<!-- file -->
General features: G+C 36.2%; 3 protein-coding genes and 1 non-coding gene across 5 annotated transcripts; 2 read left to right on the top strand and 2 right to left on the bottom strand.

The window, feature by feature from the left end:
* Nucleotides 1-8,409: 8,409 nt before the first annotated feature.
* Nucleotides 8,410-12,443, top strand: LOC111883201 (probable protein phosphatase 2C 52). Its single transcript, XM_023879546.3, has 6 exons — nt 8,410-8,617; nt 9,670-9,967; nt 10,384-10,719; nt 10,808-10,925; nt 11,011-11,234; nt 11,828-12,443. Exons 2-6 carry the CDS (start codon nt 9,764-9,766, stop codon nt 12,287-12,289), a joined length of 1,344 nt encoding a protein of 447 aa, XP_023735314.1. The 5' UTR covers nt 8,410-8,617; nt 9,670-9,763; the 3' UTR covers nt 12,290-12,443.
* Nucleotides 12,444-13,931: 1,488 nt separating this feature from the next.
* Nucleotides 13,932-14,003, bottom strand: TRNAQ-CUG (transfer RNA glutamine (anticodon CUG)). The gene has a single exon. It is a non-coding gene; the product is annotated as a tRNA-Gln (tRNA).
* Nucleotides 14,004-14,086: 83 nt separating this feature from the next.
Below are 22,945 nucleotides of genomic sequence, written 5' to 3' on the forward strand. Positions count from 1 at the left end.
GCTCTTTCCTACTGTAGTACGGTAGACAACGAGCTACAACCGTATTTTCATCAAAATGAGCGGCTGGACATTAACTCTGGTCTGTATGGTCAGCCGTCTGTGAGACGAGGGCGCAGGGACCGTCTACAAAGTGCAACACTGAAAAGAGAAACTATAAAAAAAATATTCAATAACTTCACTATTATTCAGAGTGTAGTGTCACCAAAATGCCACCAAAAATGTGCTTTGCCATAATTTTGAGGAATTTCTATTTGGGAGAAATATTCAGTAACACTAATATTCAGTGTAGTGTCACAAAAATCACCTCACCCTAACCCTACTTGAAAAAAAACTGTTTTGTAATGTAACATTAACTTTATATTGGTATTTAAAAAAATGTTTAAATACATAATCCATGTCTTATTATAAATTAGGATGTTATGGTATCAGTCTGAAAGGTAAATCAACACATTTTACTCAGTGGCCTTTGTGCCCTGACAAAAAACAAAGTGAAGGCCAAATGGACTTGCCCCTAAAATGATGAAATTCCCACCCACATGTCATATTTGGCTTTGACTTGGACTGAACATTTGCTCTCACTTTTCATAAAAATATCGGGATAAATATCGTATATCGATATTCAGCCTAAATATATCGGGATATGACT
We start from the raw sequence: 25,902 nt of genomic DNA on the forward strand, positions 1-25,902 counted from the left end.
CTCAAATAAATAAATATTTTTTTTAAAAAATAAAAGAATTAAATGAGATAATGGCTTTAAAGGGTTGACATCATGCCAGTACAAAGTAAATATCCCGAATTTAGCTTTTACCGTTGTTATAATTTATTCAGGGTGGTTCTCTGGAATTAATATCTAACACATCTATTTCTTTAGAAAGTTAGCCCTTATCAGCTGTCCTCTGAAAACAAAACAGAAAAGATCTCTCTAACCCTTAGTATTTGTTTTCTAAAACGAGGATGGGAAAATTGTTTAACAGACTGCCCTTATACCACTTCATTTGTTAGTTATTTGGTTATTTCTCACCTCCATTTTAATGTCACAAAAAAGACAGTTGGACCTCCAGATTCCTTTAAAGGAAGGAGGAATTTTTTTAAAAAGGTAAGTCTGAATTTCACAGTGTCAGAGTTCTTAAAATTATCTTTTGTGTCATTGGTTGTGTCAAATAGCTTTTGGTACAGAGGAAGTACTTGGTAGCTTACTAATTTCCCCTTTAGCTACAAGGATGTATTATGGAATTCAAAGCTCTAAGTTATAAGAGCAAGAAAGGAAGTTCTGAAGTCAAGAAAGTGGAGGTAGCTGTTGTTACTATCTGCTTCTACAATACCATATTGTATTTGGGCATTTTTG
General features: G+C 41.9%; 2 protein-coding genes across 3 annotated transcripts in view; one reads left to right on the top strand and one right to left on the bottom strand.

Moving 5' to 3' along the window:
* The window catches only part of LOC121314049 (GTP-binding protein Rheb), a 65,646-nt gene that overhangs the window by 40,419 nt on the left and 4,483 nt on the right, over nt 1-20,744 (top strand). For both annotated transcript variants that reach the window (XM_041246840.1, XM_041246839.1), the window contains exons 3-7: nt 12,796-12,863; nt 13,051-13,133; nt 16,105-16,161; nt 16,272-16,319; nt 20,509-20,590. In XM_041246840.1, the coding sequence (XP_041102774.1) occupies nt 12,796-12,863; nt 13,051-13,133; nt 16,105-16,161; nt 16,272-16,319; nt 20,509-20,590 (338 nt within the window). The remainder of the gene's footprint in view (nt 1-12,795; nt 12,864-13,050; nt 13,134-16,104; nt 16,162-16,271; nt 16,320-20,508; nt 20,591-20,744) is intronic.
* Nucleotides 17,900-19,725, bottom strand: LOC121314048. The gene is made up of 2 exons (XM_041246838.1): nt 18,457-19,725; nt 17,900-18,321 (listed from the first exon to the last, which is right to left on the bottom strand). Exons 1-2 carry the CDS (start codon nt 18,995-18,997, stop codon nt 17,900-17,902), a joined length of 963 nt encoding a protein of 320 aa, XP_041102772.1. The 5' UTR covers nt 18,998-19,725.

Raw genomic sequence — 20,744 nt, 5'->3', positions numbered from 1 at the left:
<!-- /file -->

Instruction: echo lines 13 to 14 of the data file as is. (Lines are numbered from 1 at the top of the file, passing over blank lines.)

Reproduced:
Moving 5' to 3' along the window:
* The window catches only part of LOC121314049 (GTP-binding protein Rheb), a 65,646-nt gene that overhangs the window by 40,419 nt on the left and 4,483 nt on the right, over nt 1-20,744 (top strand). For both annotated transcript variants that reach the window (XM_041246840.1, XM_041246839.1), the window contains exons 3-7: nt 12,796-12,863; nt 13,051-13,133; nt 16,105-16,161; nt 16,272-16,319; nt 20,509-20,590. In XM_041246840.1, the coding sequence (XP_041102774.1) occupies nt 12,796-12,863; nt 13,051-13,133; nt 16,105-16,161; nt 16,272-16,319; nt 20,509-20,590 (338 nt within the window). The remainder of the gene's footprint in view (nt 1-12,795; nt 12,864-13,050; nt 13,134-16,104; nt 16,162-16,271; nt 16,320-20,508; nt 20,591-20,744) is intronic.